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10 things we learnt going behind the scenes of Sky Sports News on Deadline Day

10 things we learnt going behind the scenes of Sky Sports News on Deadline Day

10 things we learnt going behind the scenes of Sky Sports News on Deadline Day

All in all, it wasn’t the most explosive of finales to football’s latest transfer window which shut earlier this week.

With fax machines gathering dust and shock transfers in short supply, even Danny Drinkwater would have struggled to see the glass as half full.

But as ever on Deadline Day, there was only one place to watch it all unfold: the apocalyptic ticking doomsday clock that is Sky Sports News

We went behind the scenes of the greatest sports show on earth - and here's what we discovered:

The biggest deals aren’t just football related

"What happened to the Deal with Domino’s?" asks Jim White, pointing to some disappointing sushi scattered around fellow presenter David Craig's desk and looking in the direction of the rest of the team. Pizza, it would appear, is a staple diet of the office on busy nights such as these, and rest assured, pizza does finally arrive (it isn’t Domino's).

The roaming reporters are nothing short of heroic

Leonardo DiCaprio being dry humped by a bear in the icy wilderness may have been difficult in the Revenant, but we’d like to see the Oscar-nominated actor try standing outside a damp, lightless Old Trafford for 14 hours plus with not so much as a sniff of a loan deal. For the outside broadcasters - ‘OBs’ for short - this is the longest day they will do all year, the grimaces of each one permanently visible on some of the 385 live feeds coming through to HQ.

Not that the inside broadcasters have it easy

It's 7.45pm. Presenter David Craig (pictured here behind) runs over to Sky’s crack team of investigative reporters and web writers clustered on one side of the studio. It’s bad news. Loic Remy's agent has been on the phone claiming his man is now staying with Chelsea. No ad break is spared in pursuit of chasing scoops, most notably with White, whose smartphone is as much an accessory to him as his yellow tie on Deadline Day. Some of the major stories he breaks during the evening include Colin Kazim Richards joining Celtic and Jordan Rhodes finally joining Middlesbrough after talks between the striker and the club had broke down days before.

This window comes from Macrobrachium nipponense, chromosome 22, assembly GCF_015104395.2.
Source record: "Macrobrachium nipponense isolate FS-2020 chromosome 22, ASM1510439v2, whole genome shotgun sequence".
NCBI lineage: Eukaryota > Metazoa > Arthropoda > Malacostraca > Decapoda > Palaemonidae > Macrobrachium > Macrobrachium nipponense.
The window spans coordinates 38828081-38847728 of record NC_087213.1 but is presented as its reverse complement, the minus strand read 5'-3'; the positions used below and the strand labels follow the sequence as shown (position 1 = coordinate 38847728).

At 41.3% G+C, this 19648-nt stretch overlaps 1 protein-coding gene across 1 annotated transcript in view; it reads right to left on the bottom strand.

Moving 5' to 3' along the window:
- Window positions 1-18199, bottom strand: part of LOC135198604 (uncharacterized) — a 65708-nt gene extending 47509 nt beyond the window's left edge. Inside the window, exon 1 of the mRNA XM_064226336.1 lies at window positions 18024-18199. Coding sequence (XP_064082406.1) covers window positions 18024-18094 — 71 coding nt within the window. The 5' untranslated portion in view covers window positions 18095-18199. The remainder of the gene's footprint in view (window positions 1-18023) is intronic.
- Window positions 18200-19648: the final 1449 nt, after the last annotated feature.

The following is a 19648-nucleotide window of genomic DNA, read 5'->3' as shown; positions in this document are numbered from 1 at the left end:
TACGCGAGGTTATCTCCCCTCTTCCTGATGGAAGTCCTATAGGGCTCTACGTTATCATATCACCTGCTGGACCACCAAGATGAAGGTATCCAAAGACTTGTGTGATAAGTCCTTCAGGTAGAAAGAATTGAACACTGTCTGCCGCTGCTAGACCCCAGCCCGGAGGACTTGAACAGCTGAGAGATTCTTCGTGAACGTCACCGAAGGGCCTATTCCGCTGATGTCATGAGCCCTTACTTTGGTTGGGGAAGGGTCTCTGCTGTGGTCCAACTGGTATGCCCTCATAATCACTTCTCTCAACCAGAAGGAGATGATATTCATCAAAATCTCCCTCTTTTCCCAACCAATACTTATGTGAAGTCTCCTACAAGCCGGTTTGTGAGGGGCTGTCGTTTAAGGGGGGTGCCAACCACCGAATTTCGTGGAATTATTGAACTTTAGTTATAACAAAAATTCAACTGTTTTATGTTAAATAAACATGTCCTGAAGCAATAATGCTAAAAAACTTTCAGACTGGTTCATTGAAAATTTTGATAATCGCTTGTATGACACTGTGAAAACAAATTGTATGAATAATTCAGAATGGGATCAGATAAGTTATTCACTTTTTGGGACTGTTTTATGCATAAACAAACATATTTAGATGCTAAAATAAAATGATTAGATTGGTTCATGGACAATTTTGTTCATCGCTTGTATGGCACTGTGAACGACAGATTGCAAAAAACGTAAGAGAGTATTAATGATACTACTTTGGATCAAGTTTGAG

Jim White is officially the world's nicest man

Many have said it, but by God, he really is the best of us all. Striding over to meet us an hour before he goes on air, the day peaks in this man's company. More upbeat than a grindcore drummer, his patter is warm, enthusiasm infectious, and tales of deadline days gone by unmatched. Like most of us though, he counts the time Peter Odonwingii was left floundering and looking confused in a club car park as his favourite moment. “One of my colleagues interviewed Odemwingie recently, and he ended by saying ‘tell Jim White I said hello’.”

The dramatic music played before ads? They don't hear it

On the other hand, they do constantly have to listen to chatter of producers in their earpieces. Filtering is a hard skill for presenters but it sure as hell beats hearing that post-break music over and over.

It's a laid back affair

Despite very important things happening on stage, all staff in the studio are allowed to talk at a noise level and converse as they would in any other office - just ensuring to occasionally move out of the way when a presenter goes for a walkabout (Xs are painted on the floor are to show them where to stand for each set-up).

A giant poster featuring G-Nev still hangs in the atrium

Given Valencia’s recent string of results, Sky might want to keep it up a while longer yet...

Not one metre of space in the SSN studio is wasted

Guests on the show are brought to a corner sofa perched opposite the stage. Just out of view from the cameras, it’s almost like the greenroom from the Graham Norton Show, minus the Chardonnay, with pairs of pundits waiting for their shift. It must be like old times for Thierry Henry and Ray Parlour, as the former Arsenal legends are subbed off the panel for another few ex-pros waiting in the wings, who themselves will be turfed out of those plush seats in under three hours.

Dealing with Twitter complaints is a job in itself

Top-knotted with Steve Jobs specs to match, regular viewers may well have already spotted Sky’s social media honcho, Jordan. Wandering over to his two-person work station (one for the geeks, they use Tweetdeck and SocialFlow to monitor the epic bantz), he tells ShortList that the most likely time for Twitter users to be angry with Sky Sports is during early La Liga kick off times on Saturdays, when due to legal reasons, British broadcasters aren’t able to air games between 2.45pm and 5.15pm.

Most of the cameras are controlled by one person

This one in fact, who made filming a live TV show from different camera angles appear about as easy as scoring goals against Aston Villa when we had a nosy. Occasionally the need arises for someone to lug one of the cameras around manually of course, and we see our first example of this when White runs over to make his grand entrance with a bit of shadow boxing, aiming jabs down the lens like a prizefighter on a ring walk. Clearly relishing his role as he runs off to go full on Rocky, White takes one last look at us before saying, "Bye boys, I’m off the movies."

Meanwhile, over on Soccer Saturday, Jeff Stelling has his own chair

Well, not anymore he doesn't.